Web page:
New Zealand and Australia offer a high standard of living, both with diverse cultures, strong economies, and beautiful natural environments. In New Zealand, social welfare is in abundance as the government takes responsibility for providing free healthcare and education system. Despite New Zealand’s reputation for a great outdoor experience offered by its impressive landscape and rich wildlife, consumption of energy resources remains relatively low due to the countries sustainable efforts. Due to New Zealand’s abundant tourism sector, cultural activities are widespread; comprising music, theater and films that propel a growing creative industry. Australia also has an array of health benefits allocating time and money to centers that provide public health care. Environmental conservation is important in Australia as well as education provided in public schools. With environmental issues such as global warming continuously alarming Australians they often prioritize nature over development when making decisions. Overall New Zealand and Australia have done their utmost best-occupying reputable positions on different indexes that measure life quality reflecting the importance they place on social, environmental and cultural factors.
New Zealand and Australia are known for their diversity, yet potential migrants must take the immigration policies of each country into careful consideration. New Zealand offers a range of visas to suit varying needs, from students and skilled workers to family reunification. New Zealand also has policies recognising refugees from certain countries and granting them asylum. Meanwhile, Australia recently strengthened its skilled migration programme and has been steadily incentivizing investment in businesses as well as agricultural development. Though strict application processes, lengthy background checks and specific requirements may pose difficulties for potential migrants, the rewards for succeeding can be plentiful for both countries.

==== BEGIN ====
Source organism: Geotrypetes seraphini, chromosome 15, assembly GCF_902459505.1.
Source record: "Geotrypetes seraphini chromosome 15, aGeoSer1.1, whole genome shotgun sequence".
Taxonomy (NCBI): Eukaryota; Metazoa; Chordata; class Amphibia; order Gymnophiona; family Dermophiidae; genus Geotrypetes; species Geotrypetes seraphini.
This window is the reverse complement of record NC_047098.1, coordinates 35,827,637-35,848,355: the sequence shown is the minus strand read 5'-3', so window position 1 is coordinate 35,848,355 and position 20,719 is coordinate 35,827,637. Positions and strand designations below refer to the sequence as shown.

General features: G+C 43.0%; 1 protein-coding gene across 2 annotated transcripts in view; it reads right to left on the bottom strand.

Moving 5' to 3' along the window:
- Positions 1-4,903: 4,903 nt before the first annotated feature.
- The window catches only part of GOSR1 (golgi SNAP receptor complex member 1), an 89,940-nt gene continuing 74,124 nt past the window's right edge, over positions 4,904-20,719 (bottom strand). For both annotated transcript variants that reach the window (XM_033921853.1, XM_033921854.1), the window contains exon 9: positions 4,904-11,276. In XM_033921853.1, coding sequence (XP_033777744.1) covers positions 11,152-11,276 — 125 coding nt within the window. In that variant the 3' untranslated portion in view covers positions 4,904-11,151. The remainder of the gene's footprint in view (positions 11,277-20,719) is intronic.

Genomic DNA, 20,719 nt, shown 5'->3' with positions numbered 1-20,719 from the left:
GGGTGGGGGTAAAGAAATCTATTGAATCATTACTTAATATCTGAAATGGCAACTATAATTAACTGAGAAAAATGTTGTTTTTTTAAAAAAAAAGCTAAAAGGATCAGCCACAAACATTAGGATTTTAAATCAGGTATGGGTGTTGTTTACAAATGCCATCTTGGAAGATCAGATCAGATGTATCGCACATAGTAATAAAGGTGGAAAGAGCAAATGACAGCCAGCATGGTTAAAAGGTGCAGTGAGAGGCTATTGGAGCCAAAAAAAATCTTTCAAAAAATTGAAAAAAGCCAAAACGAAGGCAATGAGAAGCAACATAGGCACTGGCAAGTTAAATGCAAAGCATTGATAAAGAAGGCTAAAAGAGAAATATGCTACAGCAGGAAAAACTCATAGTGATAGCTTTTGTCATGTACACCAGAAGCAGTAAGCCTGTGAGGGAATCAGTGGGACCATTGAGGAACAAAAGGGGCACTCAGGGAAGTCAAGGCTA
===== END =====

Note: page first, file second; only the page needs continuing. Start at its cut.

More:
Our research has found that despite the close proximity of New Zealand and Australia, there are distinct differences between the two countries. From cost of living and quality of life to employment opportunities and immigration policies, it’s clear that both countries have their own pros and cons for potential migrants. If a person is looking for an affordable place to live with lots of job variety, Australia may be the best option. But if they want access to education systems that strongly promote creativity and innovation, then New Zealand could be the ideal choice. Ultimately, potential migrants should consider all factors when deciding which country might best suit their needs. When you finally find the right country for you, the long process of applying for visas, gathering financial documents and taking other necessary steps can often feel daunting. However, harnessing all available resources during this massive transition – such as information sessions hosted by migration services – can also make it an exciting time filled with possibilities in your new home.